In general, records are to be kept, preserved, and presented upon request of the Department of Revenue which will demonstrate:
- The amount of gross receipts and sales form all sources, including barter or exchange transactions.
- The amount of all deductions, exemptions, or credits claimed through supporting documentation.
Such records may include general ledgers, sales journals, together with all bills, invoices, cash register tapes, or other documents or original entry supporting the books of account entries. The records should include all federal and state tax return reports and all schedules or work papers used in the preparation of tax reports or returns.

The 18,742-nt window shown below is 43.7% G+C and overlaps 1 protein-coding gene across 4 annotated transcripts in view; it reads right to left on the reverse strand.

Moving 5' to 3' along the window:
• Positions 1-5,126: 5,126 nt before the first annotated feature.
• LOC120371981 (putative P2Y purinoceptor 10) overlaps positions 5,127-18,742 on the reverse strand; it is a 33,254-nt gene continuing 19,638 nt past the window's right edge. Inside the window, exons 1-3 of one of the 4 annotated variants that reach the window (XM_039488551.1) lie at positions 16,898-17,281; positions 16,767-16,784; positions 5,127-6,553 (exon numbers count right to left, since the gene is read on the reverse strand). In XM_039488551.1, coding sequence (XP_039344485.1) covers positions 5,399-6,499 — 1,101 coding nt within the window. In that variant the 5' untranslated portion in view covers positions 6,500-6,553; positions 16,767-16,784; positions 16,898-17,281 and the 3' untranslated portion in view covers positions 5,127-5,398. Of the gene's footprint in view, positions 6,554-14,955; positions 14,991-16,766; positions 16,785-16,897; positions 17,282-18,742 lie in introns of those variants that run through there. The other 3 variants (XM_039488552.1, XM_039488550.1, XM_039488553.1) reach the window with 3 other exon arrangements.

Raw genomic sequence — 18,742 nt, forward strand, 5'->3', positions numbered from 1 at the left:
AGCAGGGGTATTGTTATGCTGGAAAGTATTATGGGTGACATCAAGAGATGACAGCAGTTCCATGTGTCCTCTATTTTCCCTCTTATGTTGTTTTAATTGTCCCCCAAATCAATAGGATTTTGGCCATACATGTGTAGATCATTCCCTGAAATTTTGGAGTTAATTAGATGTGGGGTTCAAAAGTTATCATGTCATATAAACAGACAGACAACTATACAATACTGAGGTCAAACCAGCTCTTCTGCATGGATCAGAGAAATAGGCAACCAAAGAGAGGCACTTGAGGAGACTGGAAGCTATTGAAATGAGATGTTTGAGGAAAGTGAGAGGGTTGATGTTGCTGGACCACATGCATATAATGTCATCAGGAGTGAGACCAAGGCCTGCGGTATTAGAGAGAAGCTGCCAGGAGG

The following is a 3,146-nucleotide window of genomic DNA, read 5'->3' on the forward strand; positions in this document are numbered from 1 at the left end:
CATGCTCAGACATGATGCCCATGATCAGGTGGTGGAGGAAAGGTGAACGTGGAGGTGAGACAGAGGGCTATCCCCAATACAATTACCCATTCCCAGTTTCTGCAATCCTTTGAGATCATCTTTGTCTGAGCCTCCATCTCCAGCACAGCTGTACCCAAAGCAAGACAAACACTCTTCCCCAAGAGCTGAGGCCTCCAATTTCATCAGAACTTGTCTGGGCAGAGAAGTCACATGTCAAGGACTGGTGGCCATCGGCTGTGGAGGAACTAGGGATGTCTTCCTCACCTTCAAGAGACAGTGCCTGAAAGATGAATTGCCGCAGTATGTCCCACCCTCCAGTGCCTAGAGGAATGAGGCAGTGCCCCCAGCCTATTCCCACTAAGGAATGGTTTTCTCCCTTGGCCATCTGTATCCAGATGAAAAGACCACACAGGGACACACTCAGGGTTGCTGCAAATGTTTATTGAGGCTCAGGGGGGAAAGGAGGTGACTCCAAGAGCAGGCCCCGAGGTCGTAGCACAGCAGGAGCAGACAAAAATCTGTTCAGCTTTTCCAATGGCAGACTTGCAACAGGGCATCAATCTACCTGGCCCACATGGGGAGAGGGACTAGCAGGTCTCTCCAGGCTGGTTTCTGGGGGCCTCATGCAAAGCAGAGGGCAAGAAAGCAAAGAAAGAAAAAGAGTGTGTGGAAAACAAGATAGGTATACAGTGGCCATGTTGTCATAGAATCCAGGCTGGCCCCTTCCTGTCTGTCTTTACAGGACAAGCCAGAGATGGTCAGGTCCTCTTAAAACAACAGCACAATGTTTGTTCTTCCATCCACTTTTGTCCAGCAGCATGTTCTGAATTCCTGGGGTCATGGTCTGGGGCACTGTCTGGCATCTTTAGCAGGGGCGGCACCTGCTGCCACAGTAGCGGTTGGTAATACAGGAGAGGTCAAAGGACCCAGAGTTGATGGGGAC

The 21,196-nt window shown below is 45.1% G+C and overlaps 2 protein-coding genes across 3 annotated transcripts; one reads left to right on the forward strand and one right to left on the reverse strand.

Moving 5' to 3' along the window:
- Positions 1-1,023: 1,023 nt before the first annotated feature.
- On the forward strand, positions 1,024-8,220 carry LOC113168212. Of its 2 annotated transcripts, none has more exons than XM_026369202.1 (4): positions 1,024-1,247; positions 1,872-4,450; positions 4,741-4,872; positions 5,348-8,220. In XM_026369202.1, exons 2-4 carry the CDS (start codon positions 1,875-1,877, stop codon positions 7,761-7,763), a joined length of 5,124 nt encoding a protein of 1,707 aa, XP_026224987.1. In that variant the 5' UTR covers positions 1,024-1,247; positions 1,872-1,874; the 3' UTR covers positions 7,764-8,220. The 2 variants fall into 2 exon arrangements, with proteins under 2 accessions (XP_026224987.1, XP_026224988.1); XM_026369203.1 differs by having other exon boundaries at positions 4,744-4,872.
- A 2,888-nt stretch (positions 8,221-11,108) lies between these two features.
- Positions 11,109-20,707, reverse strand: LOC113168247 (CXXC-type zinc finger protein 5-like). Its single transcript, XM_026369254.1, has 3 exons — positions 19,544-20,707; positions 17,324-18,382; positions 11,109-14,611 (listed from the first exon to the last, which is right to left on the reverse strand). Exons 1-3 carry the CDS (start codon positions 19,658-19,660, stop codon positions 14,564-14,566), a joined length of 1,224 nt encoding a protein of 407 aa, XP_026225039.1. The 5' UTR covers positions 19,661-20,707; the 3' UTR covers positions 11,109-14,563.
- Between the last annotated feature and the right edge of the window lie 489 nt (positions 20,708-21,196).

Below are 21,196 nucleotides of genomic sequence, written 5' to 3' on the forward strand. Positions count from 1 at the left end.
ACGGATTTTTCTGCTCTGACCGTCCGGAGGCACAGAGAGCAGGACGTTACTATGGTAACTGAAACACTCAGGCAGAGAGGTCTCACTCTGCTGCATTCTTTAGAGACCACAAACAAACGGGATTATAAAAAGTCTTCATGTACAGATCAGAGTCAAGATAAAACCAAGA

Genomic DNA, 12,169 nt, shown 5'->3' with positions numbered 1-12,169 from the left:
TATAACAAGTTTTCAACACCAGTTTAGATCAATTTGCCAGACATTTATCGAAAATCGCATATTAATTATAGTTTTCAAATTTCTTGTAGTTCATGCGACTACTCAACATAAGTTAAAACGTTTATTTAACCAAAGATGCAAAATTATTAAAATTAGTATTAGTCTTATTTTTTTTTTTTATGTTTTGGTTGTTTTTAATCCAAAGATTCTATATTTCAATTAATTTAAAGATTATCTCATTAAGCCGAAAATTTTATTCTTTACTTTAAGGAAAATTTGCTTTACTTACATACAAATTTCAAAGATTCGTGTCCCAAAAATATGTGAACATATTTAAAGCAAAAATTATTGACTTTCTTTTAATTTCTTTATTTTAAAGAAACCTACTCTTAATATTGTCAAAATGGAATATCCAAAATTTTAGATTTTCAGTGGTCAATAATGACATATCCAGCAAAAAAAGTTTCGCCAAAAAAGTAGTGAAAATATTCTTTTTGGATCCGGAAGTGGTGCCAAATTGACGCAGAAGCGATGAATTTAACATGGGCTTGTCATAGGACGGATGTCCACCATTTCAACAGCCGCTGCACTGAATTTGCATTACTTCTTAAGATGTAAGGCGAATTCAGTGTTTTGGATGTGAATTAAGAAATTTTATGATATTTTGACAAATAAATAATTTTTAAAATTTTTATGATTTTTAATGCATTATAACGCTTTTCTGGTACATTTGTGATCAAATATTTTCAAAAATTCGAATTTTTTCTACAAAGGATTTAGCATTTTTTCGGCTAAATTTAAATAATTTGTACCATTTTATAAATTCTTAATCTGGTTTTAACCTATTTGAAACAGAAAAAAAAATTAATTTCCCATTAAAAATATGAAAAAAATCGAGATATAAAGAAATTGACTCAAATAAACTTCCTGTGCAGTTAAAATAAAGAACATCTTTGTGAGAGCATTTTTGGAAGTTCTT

- Federal income tax returns
- Washington Combined Excise Tax Returns
- General and subsidiary ledgers
- Sales and/or cash receipts journals
- Sales invoices
- Purchase/cash disbursement journals
- Purchase invoices for assets and expense items
- Financial statements
- Reseller permits and resale certificates (for sales on or before 12/31/2009) for wholesale sales
- Documentation for any exemption claimed or given and any deductions taken
As a registered business, you may be selected for an audit. Audits are a routine procedure used to determine whether state excise taxes have been reported and paid correctly. The majority of businesses selected for audit are chosen at random using statistical methods.
What occurs during an audit?
During an audit, the auditor will:
- Verify income – amounts and classifications reported on return
- Reconcile calendar year sales